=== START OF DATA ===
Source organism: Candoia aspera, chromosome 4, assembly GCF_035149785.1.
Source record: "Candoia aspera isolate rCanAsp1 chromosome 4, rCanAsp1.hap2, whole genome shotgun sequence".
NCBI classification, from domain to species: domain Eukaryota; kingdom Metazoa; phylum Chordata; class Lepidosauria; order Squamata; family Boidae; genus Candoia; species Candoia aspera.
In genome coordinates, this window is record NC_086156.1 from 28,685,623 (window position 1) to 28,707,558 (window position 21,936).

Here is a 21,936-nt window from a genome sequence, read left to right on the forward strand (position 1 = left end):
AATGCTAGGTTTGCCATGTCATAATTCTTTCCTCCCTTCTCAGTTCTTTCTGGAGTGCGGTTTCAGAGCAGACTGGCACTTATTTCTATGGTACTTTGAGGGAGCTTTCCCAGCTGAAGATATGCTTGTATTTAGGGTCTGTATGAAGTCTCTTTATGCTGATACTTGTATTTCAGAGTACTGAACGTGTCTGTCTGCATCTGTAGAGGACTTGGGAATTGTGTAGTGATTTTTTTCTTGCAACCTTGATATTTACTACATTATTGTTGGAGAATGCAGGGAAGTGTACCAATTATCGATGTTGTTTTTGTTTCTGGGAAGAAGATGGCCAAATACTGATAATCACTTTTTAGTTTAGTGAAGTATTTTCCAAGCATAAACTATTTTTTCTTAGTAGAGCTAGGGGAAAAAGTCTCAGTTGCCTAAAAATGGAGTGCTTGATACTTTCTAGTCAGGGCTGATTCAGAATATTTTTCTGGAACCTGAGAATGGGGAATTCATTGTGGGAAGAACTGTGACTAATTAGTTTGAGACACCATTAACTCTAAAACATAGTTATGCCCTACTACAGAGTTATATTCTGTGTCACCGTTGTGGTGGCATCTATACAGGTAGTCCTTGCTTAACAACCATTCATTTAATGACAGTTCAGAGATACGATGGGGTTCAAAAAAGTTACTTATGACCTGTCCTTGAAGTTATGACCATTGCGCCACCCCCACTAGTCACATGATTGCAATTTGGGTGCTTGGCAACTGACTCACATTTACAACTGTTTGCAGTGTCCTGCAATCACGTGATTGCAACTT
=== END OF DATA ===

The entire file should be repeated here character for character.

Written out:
Source organism: Candoia aspera, chromosome 4, assembly GCF_035149785.1.
Source record: "Candoia aspera isolate rCanAsp1 chromosome 4, rCanAsp1.hap2, whole genome shotgun sequence".
NCBI classification, from domain to species: domain Eukaryota; kingdom Metazoa; phylum Chordata; class Lepidosauria; order Squamata; family Boidae; genus Candoia; species Candoia aspera.
In genome coordinates, this window is record NC_086156.1 from 28,685,623 (window position 1) to 28,707,558 (window position 21,936).

Here is a 21,936-nt window from a genome sequence, read left to right on the forward strand (position 1 = left end):
AATGCTAGGTTTGCCATGTCATAATTCTTTCCTCCCTTCTCAGTTCTTTCTGGAGTGCGGTTTCAGAGCAGACTGGCACTTATTTCTATGGTACTTTGAGGGAGCTTTCCCAGCTGAAGATATGCTTGTATTTAGGGTCTGTATGAAGTCTCTTTATGCTGATACTTGTATTTCAGAGTACTGAACGTGTCTGTCTGCATCTGTAGAGGACTTGGGAATTGTGTAGTGATTTTTTTCTTGCAACCTTGATATTTACTACATTATTGTTGGAGAATGCAGGGAAGTGTACCAATTATCGATGTTGTTTTTGTTTCTGGGAAGAAGATGGCCAAATACTGATAATCACTTTTTAGTTTAGTGAAGTATTTTCCAAGCATAAACTATTTTTTCTTAGTAGAGCTAGGGGAAAAAGTCTCAGTTGCCTAAAAATGGAGTGCTTGATACTTTCTAGTCAGGGCTGATTCAGAATATTTTTCTGGAACCTGAGAATGGGGAATTCATTGTGGGAAGAACTGTGACTAATTAGTTTGAGACACCATTAACTCTAAAACATAGTTATGCCCTACTACAGAGTTATATTCTGTGTCACCGTTGTGGTGGCATCTATACAGGTAGTCCTTGCTTAACAACCATTCATTTAATGACAGTTCAGAGATACGATGGGGTTCAAAAAAGTTACTTATGACCTGTCCTTGAAGTTATGACCATTGCGCCACCCCCACTAGTCACATGATTGCAATTTGGGTGCTTGGCAACTGACTCACATTTACAACTGTTTGCAGTGTCCTGCAATCACGTGATTGCAACTT